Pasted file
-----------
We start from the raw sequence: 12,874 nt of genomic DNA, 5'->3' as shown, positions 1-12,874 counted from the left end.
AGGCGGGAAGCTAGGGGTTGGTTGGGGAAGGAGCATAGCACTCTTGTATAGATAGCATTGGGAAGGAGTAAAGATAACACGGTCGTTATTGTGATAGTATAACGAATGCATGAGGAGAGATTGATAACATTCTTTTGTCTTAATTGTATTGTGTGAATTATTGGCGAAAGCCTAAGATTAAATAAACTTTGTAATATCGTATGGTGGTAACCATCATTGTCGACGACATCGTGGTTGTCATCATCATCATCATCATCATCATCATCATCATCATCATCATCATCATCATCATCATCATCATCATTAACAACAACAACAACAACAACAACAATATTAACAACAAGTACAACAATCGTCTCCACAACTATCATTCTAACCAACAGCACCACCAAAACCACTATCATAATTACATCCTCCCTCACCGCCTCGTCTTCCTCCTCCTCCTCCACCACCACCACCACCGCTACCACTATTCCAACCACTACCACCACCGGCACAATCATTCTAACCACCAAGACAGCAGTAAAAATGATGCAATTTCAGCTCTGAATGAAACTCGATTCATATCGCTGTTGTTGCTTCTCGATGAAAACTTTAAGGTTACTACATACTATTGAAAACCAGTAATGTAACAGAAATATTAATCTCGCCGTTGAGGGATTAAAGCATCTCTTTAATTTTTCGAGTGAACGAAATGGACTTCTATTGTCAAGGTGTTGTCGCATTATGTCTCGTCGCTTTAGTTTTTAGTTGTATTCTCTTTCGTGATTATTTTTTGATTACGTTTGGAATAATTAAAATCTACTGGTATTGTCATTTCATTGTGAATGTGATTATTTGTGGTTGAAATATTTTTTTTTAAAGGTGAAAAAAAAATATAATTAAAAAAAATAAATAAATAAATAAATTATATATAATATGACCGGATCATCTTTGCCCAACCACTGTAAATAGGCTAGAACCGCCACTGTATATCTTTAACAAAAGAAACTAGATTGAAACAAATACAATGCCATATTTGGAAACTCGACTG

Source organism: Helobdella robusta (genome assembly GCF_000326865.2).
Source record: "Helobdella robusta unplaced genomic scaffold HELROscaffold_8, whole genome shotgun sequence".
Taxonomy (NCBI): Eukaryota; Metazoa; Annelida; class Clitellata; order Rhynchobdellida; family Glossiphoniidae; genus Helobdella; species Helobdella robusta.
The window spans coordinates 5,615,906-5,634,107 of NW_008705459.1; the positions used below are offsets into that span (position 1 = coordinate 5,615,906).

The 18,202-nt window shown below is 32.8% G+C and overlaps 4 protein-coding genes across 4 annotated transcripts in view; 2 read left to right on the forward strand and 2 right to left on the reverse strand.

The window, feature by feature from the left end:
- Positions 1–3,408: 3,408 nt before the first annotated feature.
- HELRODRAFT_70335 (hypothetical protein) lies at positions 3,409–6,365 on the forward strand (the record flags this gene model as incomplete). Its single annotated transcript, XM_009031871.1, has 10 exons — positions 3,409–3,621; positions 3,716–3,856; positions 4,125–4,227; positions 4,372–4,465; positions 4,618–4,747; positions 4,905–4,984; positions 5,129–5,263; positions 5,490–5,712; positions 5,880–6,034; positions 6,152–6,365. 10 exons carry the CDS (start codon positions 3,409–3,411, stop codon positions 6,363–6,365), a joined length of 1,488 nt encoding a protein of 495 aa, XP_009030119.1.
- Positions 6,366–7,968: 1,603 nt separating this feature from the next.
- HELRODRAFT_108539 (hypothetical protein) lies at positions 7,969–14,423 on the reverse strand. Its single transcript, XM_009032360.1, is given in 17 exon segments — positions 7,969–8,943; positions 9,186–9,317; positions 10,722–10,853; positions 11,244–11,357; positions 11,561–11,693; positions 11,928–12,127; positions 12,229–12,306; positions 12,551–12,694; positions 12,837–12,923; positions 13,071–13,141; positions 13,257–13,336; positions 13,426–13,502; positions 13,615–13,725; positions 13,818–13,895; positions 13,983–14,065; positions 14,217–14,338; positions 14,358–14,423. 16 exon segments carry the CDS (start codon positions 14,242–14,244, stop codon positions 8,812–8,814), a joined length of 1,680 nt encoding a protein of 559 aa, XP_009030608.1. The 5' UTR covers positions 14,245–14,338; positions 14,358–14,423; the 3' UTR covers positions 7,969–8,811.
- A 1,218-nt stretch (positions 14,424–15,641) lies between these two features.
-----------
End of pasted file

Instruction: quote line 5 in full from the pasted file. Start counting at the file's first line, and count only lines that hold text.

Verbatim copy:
Taxonomy (NCBI): Eukaryota; Metazoa; Annelida; class Clitellata; order Rhynchobdellida; family Glossiphoniidae; genus Helobdella; species Helobdella robusta.